How Mothers’ Belief in Misinformation Affects Children’s Memory and Suggestibility

Landon Nelson, GSSM

Abstract

This study involved the manipulation of mothers’ belief in misinformation about an earlier event experienced by their children to examine whether such false beliefs lead to conversational control and consequently errors in children’s memory. One hundred and thirty-one children and their mothers were divided into four groups and labeled with a pairing of four different variables, strong/weak suggestion and process/outcome oriented. Mothers were given one of four types of letters, all of which asked them how much they believed the rabbit got loose and instructed them to question their children about it. Some letters were more suggestive and some letters manipulated the mothers’ goals depending on what group they were in. The children were interviewed about the magic show to determine on what level the children in each experimental group reported the loose rabbit: open-ended, specific, leading. The results showed the mothers who were given the strong suggestion and manipulated to focus on their children’s accuracy caused a significant amount of inaccuracies in their children’s memory. The study shows how much a strong suggestion and conversational manipulation can affect a child’s memory about a magic show, but what if these children’s statements determined whether an accused murderer lived or died?

 
Apr 14th, 9:15 AM

How Mothers’ Belief in Misinformation Affects Children’s Memory and Suggestibility

Neville 305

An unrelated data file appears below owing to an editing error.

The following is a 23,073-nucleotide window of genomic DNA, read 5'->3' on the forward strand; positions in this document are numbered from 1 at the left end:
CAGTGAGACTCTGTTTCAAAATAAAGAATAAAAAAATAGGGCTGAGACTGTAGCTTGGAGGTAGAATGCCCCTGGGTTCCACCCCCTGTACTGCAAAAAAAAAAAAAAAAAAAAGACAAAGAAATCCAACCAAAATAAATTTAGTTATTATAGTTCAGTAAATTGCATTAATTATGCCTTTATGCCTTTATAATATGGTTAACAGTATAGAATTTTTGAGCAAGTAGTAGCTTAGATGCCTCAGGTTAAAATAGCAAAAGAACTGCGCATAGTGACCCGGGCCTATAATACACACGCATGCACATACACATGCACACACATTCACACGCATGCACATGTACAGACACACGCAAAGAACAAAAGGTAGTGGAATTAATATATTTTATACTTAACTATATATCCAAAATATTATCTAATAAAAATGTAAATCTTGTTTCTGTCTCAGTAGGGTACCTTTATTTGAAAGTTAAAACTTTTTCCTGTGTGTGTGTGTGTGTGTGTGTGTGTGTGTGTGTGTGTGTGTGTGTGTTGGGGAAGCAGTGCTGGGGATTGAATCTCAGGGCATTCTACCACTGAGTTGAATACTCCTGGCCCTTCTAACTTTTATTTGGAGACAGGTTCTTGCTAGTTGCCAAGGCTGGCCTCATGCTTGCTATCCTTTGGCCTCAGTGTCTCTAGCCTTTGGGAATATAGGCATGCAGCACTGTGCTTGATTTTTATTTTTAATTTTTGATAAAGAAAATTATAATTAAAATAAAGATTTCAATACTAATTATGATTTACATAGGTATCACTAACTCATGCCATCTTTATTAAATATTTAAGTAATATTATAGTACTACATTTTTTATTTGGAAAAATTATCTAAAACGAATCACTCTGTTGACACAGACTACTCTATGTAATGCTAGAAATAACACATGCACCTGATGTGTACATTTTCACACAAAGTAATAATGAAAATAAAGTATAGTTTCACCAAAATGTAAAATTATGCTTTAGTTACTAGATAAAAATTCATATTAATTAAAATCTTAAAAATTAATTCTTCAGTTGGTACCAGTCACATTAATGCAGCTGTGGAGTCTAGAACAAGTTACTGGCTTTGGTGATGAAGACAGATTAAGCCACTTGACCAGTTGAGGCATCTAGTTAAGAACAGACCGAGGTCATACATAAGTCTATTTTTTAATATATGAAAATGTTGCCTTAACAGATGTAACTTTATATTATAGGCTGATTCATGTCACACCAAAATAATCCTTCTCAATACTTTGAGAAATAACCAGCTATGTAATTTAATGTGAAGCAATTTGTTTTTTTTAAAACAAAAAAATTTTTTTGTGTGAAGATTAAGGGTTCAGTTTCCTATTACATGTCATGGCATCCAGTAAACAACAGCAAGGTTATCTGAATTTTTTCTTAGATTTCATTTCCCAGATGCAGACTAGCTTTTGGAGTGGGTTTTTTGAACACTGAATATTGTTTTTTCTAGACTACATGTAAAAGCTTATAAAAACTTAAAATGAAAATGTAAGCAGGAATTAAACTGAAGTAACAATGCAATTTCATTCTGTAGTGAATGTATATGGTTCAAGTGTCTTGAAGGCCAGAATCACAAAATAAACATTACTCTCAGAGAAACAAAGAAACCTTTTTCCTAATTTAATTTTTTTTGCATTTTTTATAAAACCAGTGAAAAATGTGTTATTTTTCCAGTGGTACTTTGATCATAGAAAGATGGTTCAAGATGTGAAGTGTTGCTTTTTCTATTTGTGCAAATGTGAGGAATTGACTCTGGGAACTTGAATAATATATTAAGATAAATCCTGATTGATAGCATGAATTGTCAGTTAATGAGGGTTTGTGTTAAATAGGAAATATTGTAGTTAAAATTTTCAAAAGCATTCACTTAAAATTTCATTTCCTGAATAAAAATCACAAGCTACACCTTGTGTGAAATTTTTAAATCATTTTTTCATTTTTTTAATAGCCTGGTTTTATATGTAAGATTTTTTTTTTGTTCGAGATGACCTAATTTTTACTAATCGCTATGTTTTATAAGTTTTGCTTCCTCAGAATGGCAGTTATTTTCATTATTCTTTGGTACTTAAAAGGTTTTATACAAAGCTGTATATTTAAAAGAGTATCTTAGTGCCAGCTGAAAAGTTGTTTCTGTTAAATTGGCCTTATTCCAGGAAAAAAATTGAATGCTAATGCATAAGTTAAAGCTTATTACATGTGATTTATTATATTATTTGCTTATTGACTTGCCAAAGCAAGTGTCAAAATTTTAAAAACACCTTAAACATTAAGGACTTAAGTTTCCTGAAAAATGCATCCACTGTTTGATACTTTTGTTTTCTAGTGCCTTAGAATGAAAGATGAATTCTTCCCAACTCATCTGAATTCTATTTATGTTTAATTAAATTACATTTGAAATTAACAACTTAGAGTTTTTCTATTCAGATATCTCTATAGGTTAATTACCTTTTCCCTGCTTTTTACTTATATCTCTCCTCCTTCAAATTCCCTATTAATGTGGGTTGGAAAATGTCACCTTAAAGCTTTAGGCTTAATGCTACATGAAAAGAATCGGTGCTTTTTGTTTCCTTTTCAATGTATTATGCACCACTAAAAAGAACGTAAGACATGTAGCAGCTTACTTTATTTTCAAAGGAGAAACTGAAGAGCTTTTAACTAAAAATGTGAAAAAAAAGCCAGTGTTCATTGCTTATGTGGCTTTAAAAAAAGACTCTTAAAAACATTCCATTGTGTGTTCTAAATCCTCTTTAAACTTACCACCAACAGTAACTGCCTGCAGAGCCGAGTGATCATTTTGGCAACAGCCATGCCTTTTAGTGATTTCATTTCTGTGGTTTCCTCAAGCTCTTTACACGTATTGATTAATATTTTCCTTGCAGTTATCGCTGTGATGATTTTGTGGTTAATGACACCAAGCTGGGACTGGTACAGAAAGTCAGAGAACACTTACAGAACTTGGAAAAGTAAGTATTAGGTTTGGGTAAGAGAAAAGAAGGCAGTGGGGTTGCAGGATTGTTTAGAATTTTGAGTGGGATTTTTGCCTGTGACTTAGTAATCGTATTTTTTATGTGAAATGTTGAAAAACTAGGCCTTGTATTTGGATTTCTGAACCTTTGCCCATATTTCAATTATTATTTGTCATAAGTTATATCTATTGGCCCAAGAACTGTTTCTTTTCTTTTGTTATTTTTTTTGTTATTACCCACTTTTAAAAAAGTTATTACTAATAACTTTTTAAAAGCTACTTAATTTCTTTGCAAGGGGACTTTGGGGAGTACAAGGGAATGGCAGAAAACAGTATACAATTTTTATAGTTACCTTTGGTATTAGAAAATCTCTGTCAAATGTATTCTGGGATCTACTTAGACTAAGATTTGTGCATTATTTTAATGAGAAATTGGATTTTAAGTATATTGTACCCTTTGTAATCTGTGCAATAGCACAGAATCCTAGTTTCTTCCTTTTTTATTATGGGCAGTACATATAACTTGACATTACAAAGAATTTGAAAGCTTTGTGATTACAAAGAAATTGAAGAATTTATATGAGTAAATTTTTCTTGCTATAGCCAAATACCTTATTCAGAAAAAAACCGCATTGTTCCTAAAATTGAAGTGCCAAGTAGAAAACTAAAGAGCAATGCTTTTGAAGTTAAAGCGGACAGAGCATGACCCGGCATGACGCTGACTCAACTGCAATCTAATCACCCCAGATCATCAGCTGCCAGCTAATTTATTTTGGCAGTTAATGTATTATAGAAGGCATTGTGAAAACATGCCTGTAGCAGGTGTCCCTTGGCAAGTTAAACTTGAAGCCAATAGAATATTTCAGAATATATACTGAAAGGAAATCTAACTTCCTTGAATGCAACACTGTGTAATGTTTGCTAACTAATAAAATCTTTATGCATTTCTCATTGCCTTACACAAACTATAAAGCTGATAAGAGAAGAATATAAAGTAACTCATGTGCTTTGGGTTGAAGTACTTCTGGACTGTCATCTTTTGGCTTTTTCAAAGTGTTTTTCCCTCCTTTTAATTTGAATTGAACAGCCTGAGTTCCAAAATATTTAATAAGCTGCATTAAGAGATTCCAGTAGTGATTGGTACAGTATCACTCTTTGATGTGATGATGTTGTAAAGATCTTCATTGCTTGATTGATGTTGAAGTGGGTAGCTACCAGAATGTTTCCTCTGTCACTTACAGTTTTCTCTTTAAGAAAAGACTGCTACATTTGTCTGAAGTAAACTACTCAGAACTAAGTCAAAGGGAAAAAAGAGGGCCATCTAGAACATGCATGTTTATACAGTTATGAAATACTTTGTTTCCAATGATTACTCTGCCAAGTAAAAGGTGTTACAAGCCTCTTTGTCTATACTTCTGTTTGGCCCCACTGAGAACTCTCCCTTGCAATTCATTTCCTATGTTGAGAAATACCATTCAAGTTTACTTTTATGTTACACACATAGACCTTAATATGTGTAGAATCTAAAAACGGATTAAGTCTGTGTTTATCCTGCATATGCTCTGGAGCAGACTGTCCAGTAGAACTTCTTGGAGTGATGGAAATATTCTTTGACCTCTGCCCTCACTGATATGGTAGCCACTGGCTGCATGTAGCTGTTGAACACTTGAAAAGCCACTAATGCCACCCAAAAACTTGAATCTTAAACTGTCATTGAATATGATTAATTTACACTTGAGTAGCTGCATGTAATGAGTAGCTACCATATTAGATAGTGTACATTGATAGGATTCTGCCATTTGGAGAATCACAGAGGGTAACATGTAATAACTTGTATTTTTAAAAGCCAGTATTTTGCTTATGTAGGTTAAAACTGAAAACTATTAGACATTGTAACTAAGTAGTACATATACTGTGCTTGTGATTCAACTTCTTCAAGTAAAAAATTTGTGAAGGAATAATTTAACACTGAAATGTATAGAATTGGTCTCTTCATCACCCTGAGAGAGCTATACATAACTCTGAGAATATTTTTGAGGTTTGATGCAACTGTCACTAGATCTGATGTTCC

This study involved the manipulation of mothers’ belief in misinformation about an earlier event experienced by their children to examine whether such false beliefs lead to conversational control and consequently errors in children’s memory. One hundred and thirty-one children and their mothers were divided into four groups and labeled with a pairing of four different variables, strong/weak suggestion and process/outcome oriented. Mothers were given one of four types of letters, all of which asked them how much they believed the rabbit got loose and instructed them to question their children about it. Some letters were more suggestive and some letters manipulated the mothers’ goals depending on what group they were in. The children were interviewed about the magic show to determine on what level the children in each experimental group reported the loose rabbit: open-ended, specific, leading. The results showed the mothers who were given the strong suggestion and manipulated to focus on their children’s accuracy caused a significant amount of inaccuracies in their children’s memory. The study shows how much a strong suggestion and conversational manipulation can affect a child’s memory about a magic show, but what if these children’s statements determined whether an accused murderer lived or died?